Stracciatella alla Romana

*Or: “Things to do in New York City when the OSU-Michigan game is over”

So I got a bunch of rainbow Swiss chard this week, so-named because of the multi-colored stalks.

Very pretty.

Very pretty.

Swiss chard reminds me of kale in that it has huge leaves with lots of kinks and ruffles, so there is a lot of surface area and a little goes a long way. That’s really where the similarity ends though: Swiss chard is mild enough that you can eat it raw, and tender enough that you hardly need to cook it to include it in recipes, whereas kale, lovely green that it is, can be tough and bitter if not prepared properly. These are learnings gained from working chard into three different meals this week. A little really does go a long way.

So as I said, three meals. First up: Stracciatella! As you may know, stracciatella is a flavor of Italian gelato in which layers of shaved chocolate are folded into vanilla gelato.

Stracciatella gelato

Stracciatella gelato

That’s not what we’re making. We are making Stracciatella alla Romana, which is essentially an Italian egg drop soup. Now, at this point you may be asking, “Jackie, what does gelato have in common with soup? Are the pages of your cookbook stuck together again?” Valid questions. Stay with me. It turns out “straccia” just means “shred”. In the case of the gelato, we are talking about shreds of chocolate. In the case of the soup, we are talking about shreds of egg.

Another valid question might be where exactly the rainbow chard fits in with egg drop soup. This soup is simple, but it does include more than egg (thank goodness). The basic idea is chicken broth with spinach, parmesan cheese, and egg. I have wanted to try making it ever since Sarah and I met up in New York City to watch the 2007 Ohio State-Michigan game.

We totally won. Go Buckeyes.

We totally won. Go Buckeyes.

You may have noticed that this narrative seems to have taken a sharp right turn. Just a little more patience, please. Where were we. Ah yes. New York, late Autumn, 2007. Why NYC, you ask? A better question at that point in our lives was why not, and we had made a habit of meeting somewhere different every year to watch it. We did multiple fun, ridiculous things (as one does when one visits New York City), and we ate as much as possible (as one also does). We “caught a show” (de rigueur). We hit the world’s best dive bar, Port 41 (so-named because it is next to the Port Authority). We bought a friend a large houseplant while walking down the street late one night, named it Jorge, and took it to a bar with us. Jorge got it’s own bar stool.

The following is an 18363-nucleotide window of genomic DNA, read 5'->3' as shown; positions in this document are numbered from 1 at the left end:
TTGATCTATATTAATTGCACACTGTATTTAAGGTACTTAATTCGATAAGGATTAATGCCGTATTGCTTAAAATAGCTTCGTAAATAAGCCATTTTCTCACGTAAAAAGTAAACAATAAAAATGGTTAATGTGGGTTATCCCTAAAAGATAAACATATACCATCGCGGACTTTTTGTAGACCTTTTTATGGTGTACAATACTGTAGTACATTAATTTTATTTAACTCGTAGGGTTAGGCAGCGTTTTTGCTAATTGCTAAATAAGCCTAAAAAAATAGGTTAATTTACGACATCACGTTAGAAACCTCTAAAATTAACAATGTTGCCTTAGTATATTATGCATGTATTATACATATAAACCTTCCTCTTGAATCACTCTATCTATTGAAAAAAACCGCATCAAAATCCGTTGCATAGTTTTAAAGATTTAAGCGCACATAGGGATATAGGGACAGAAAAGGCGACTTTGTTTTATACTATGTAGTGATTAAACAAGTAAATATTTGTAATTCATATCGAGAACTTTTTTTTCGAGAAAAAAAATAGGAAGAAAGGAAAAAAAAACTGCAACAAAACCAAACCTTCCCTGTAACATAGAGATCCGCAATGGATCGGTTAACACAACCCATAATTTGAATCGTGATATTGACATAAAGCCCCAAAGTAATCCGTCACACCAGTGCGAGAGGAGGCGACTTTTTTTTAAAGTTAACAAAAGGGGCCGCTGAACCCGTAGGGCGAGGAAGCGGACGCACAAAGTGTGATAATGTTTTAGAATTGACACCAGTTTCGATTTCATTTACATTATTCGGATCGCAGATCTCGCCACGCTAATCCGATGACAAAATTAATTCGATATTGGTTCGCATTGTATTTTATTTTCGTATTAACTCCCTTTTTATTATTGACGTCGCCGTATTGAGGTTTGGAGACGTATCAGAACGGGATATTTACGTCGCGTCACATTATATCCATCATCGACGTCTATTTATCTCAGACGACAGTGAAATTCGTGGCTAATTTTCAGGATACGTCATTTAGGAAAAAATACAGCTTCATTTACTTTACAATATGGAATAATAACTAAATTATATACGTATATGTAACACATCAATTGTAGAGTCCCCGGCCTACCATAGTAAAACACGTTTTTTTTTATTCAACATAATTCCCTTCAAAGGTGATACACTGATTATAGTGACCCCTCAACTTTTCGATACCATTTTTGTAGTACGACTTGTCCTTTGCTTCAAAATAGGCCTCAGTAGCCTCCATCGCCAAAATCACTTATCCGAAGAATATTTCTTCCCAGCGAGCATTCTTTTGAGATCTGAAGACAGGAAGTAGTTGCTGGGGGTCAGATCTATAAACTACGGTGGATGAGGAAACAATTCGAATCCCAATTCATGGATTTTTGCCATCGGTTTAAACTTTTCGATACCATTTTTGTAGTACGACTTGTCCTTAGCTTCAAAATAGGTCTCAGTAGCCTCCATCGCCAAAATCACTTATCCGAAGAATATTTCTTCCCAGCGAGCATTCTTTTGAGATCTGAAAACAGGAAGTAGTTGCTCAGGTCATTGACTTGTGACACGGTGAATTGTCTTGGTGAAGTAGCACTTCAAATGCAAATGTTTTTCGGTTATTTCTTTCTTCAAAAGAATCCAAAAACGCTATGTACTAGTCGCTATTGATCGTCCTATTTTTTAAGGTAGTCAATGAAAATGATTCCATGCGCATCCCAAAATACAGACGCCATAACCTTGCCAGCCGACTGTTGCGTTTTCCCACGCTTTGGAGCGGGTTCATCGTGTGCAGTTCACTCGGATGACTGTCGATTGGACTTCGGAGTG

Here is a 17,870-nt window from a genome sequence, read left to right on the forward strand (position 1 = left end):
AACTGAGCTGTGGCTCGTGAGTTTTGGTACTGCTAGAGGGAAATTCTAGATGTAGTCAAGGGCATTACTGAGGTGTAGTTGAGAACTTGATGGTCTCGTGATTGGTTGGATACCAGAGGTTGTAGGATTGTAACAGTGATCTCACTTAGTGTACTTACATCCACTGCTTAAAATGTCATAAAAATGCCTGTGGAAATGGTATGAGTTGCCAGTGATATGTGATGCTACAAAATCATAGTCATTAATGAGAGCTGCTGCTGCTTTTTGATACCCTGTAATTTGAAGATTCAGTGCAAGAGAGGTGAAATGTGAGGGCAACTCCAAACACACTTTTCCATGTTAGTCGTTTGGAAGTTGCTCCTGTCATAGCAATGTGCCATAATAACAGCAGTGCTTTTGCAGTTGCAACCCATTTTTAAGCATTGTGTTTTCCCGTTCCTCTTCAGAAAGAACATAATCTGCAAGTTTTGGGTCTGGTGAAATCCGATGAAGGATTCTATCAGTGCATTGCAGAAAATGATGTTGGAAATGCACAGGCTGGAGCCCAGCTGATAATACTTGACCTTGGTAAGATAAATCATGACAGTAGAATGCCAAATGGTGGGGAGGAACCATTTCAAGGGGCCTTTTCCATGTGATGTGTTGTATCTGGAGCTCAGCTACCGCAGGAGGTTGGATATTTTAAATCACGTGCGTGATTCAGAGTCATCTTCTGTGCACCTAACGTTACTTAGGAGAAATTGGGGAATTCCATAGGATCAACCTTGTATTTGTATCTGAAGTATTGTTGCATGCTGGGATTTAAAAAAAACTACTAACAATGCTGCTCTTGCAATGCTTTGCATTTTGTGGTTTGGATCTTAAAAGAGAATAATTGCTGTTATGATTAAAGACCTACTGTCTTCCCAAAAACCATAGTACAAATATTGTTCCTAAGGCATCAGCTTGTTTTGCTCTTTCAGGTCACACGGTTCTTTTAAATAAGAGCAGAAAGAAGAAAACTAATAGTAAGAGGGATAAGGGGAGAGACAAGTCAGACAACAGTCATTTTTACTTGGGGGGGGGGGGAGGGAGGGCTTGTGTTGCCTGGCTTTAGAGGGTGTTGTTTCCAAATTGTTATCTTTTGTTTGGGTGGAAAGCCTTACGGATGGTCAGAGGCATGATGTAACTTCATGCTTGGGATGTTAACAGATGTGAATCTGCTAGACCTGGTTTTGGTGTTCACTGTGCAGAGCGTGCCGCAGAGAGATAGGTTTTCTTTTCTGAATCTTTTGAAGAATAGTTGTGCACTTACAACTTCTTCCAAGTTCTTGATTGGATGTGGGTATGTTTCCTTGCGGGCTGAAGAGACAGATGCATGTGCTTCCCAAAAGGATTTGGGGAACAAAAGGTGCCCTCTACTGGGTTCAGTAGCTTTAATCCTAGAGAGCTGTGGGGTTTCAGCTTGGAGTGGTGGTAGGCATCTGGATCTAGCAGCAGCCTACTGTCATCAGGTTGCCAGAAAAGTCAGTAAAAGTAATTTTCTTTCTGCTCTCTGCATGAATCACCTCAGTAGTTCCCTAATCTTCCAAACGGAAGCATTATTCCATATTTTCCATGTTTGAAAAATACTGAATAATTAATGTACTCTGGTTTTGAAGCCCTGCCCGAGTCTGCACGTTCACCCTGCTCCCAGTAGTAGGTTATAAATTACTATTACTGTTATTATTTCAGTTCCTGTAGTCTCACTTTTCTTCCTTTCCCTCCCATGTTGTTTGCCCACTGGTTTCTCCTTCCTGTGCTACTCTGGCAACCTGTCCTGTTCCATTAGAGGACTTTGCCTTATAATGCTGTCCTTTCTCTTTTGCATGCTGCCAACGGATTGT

Us, the plant, a pig, and the people peaking through the restaurant window.

Us, the plant, a pig, and the people peering through the restaurant window.

At one point we stopped in an Italian place that was small and dark and cozy and not in Little Italy. We had a fantastic meal, and I tried Stracciatella. I’ve never had it since, but it stuck in my mind and for some reason (okay the reason is I needed something to do with all the greens I had) this week I was ready to give it a shot. I think it came out quite tasty, and it’s certainly worth trying, particularly if you are awash in spinach or swiss chard.

No recipe I saw called for onion or garlic, but I’m one of those people who thinks everything tastes better with onion and garlic, so my recipe has both. The soup actually calls for spinach, but as I said, chard is mild and doesn’t need precooked much, so it made a perfectly fine substitute. The proportions of egg and cheese are discretionary, but having tried two eggs, I myself would actually use one next time, but I’m pretty sure it is impossible to overdo either the cheese or the chard. Dump ‘em in! Anyway, I sautéed some onion and garlic, added a bunch of chicken broth, brought it to a simmer, threw in about half my bunch of rainbow chard, and let that cook for 10 minutes or so. I grated about a half cup of parmesan and mixed it with the eggs, then slowly added that while stirring the soup. I let it cook another couple minutes and then ate it with a neat Dogfish Head pilsner called My Antonia.

The Stracciatella alla Romana

The Stracciatella alla Romana. It looks a little weird but I swear it’s good.

The beer.

The beer.

There are various ways of doing the egg-cheese portion of this dish. Some add the cheese first. I think I’ll try it that way next time, as the egg ended up almost fluffy from having been mixed with the cheese. I think I’d like it better separate, but that’s up to you. Stir is the egg right at the end, just before you eat it.

By the way, even after this soup and the Pommes de Terre a la Boulangere, I still hadn’t made it through the embarrassment of rainbow chard I was buried with this week. So I went with the nuclear option and used it for a salad green. See? Told ya you didn’t have to cook it!

Finally! Done with the chard!

Finally! Done with the chard!

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One thought on “Stracciatella alla Romana

  1. Another culinary masterpiece! We are printing copies of these for a future book, with you as author of course! Love – Mom and Dad

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